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Ode on a Mai Tai

A Classic Mai Tai is a fun and tasty tropical cocktail that everyone loves! The sweet but strong flavors of this drink go perfectly with spicy food!  Nothing makes you feel like you’re on an island or beach vacation like a tropical cocktail! 

The Mai Tai is one of the most famous Tiki drinks in the world and goes well with Chinese food.  Composed of rum, orange curaçao, fresh lime juice, and orgeat (a nuanced almond syrup), it’s held sway over cocktail enthusiasts and Tiki fans for decades. 

 

Mai Tai recipeBeware, the Mai Tai drink is definitely strong because it’s mostly made up of liquor and various syrups. The ingredients include a 1/2 oz orgeat syrup and vanilla-infused simple syrup (available at most liquor stores) and both really add to the distinctly Hawaiian flavors.

But, was the drink created in Hawaii?  Let’s pause for a history lesson.  Contrary to popular belief, the Mai Tai was not invented in Hawaii.

 

Class is now in session!

Origination of Mai Tai’s

Victor J. Bergeron claimed to have invented the Mai Tai in 1944 at his restaurant, Trader Vic’s, in Oakland, California.  Trader Vic’s forerunner, Donn Beachcomber born (Ernest Raymond Beaumont Gantt), claimed to have instead first created it in 1933, although a longtime colleague said that Beach was actually just alleging that the Mai Tai was based on his Q.B. Cooler cocktail.

Mai Tai Tiki CocktailDonn’s recipe is more complex than Vic’s and some believe it tastes quite different.  Others believe that, despite the difference in ingredients, the Q.B. Cooler tastes quite similar.

Donn the Beachcomber’s claim to the recipe doesn’t come with an explanation for the name, which Vic’s has.  Trader Vic was visiting with his Tahitian friends and decided to shake up a few of his signature cocktails for them to try. After serving a round of drinks, one of his friends shouted, “Maita’I roa a’e!” In English, that means “Out of this world! The best!” And so, the Mai Tai (The Best) was officially born. (“Maita‘i roa ae!” allegedly cried the Tahitians: “Very good!”). 

 

The Mai Tai was introduced in Hawaii in 1953 when Bergeron created a cocktail menu for the Matson Company hotels the Royal Hawaiian Hotel and Moana Hotel. The cocktail became a hit and was called the “top tourist tantalizer” in 1959.

 

Donn Beachcomber’s original restaurant used to have Chinese cuisine with tiki cocktails.  And now you know the rest of the story.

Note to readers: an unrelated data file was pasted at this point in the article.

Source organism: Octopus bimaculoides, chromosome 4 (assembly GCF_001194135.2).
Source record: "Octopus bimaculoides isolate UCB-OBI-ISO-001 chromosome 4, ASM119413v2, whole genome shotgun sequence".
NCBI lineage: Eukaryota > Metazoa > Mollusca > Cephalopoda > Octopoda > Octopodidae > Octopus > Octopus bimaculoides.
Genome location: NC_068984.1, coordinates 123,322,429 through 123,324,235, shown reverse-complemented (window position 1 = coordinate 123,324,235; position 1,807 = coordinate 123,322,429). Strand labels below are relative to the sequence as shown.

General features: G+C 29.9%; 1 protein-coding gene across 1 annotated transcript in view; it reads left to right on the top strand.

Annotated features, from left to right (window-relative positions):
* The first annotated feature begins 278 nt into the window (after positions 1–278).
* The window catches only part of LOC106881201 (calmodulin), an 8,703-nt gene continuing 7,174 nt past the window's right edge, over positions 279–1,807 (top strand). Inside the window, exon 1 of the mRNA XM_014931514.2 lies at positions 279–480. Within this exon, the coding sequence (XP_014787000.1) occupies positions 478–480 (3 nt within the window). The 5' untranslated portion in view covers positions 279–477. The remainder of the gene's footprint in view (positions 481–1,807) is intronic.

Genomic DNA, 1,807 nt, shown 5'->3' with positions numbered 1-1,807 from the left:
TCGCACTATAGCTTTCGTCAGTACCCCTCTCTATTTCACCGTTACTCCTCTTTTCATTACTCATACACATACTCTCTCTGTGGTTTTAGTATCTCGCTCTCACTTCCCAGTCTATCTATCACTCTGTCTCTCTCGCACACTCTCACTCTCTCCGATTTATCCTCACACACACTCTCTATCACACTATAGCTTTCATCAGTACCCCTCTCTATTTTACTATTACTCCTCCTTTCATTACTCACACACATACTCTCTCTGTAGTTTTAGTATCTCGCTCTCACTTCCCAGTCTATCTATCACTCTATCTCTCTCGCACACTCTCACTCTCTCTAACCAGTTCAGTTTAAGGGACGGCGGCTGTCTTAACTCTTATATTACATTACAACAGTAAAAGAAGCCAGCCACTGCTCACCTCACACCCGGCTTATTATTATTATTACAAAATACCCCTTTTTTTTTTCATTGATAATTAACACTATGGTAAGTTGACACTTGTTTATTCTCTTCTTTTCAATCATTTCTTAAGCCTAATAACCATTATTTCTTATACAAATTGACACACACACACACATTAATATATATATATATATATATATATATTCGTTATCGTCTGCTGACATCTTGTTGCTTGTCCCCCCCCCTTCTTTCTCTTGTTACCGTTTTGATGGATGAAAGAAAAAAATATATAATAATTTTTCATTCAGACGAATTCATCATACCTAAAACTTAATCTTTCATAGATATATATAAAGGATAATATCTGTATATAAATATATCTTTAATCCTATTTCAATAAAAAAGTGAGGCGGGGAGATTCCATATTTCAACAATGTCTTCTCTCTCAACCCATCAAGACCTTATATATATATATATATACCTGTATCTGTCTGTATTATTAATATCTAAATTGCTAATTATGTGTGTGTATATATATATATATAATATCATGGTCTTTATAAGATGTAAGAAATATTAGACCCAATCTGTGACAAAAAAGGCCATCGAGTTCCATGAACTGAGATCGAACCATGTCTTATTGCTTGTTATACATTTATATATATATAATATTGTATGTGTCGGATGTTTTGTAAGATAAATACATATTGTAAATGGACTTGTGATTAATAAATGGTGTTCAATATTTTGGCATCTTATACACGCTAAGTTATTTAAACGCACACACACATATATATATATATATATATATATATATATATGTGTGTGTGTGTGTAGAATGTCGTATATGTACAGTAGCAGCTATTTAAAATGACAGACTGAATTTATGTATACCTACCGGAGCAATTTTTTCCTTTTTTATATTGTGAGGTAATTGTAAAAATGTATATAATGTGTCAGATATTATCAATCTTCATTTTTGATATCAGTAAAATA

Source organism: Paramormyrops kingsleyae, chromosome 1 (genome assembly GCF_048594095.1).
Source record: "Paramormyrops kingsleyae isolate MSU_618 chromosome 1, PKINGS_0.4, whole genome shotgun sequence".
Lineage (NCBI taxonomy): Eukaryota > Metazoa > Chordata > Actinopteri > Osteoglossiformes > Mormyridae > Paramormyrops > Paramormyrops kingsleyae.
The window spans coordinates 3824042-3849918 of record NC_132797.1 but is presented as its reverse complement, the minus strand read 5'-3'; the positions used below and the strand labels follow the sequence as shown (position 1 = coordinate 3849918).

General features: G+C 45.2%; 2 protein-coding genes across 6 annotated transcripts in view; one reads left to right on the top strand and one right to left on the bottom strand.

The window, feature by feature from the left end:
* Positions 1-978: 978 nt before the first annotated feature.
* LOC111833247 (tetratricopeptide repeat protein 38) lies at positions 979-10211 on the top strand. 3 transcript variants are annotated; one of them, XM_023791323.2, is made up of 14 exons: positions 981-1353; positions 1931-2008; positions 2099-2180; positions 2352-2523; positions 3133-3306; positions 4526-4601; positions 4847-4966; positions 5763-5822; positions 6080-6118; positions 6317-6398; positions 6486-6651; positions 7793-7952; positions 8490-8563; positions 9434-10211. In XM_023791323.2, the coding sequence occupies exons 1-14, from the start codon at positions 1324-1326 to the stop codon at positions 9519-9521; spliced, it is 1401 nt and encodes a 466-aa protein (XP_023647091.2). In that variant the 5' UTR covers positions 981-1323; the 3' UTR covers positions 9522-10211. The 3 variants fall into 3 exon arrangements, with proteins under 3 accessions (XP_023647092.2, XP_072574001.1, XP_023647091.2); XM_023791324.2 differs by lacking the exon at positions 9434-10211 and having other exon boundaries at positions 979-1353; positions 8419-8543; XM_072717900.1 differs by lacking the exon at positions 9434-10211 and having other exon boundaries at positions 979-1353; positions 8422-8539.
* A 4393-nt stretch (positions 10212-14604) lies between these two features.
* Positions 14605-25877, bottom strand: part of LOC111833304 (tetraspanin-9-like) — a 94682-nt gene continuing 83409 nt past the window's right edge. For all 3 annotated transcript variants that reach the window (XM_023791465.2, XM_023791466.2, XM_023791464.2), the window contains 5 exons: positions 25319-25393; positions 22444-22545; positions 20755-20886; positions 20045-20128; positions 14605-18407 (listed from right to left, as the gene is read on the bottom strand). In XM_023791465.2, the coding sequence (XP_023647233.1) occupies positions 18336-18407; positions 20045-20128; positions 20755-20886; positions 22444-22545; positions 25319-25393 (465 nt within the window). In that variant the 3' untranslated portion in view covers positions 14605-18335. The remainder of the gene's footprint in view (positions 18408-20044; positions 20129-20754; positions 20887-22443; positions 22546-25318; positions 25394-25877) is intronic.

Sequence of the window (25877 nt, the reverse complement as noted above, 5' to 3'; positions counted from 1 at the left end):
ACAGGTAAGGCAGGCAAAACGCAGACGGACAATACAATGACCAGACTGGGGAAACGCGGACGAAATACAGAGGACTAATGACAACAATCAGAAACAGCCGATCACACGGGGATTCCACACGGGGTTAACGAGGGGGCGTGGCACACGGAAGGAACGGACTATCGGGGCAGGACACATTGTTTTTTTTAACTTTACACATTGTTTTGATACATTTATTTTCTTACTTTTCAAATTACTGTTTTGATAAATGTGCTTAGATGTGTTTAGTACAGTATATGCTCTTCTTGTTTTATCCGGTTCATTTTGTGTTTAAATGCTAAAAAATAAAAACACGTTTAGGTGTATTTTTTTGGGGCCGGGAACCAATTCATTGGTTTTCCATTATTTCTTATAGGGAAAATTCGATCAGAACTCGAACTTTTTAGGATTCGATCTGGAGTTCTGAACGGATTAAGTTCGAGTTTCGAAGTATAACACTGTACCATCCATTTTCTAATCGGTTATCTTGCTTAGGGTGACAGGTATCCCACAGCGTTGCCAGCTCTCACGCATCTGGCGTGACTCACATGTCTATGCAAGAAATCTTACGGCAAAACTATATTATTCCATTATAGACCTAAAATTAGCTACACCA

Degree Scroll

Oh Mai Tai, why do I love thee?

Top Five Reasons:

#5:  Mai Tai’s pair perfectly with Asian Cuisine. They go hand-in-hand.  In my left hand a Mai Tai; In my right chopsticks.

#4:  The paper umbrella has stood the test of time, a work of art and craftsmanship.  The design hasn’t changed in the decades since this drink was introduced.  It takes exceptional skill, years of study, and twice as many serving as an apprentice paper umbrella maker before becoming a journeyman.  There are no known colleges or universities that offer courses in this craft because the subject matter is considered well beyond the ken and capabilities, with far too many prerequisites to list. of even the most gifted students.  Instead, the craft is passed down from generation to generation.  It is not a coincidence that all paper umbrellas are made in China.Hawaiian Mai Tai

#3: Once upon a time, it got its start as a connoisseur’s craft cocktail intended for an elite audience—and a Polynesian one at that.  Wouldn’t you too like to be a member of that audience?

#2:  Mai Tai’s make you happy.  Have you ever seen an unhappy person after a Mai Tai or two?  Or heck, after a few more you have Tai’d Won On.

#1:  Don’t we all want to be the best?  Have a few if you want to know, and you too will stand up and shout, “Maita‘i roa ae!”  It’s simply the best.  Better than all the rest.

Why you won’t find Mai Tai’s in authentic Chinese restaurants?  Three words:  Paper umbrella shortage.

Cheers!

Humbly submitted for your consumption,

Mee Magnum  (“Chop!  Chop!”)

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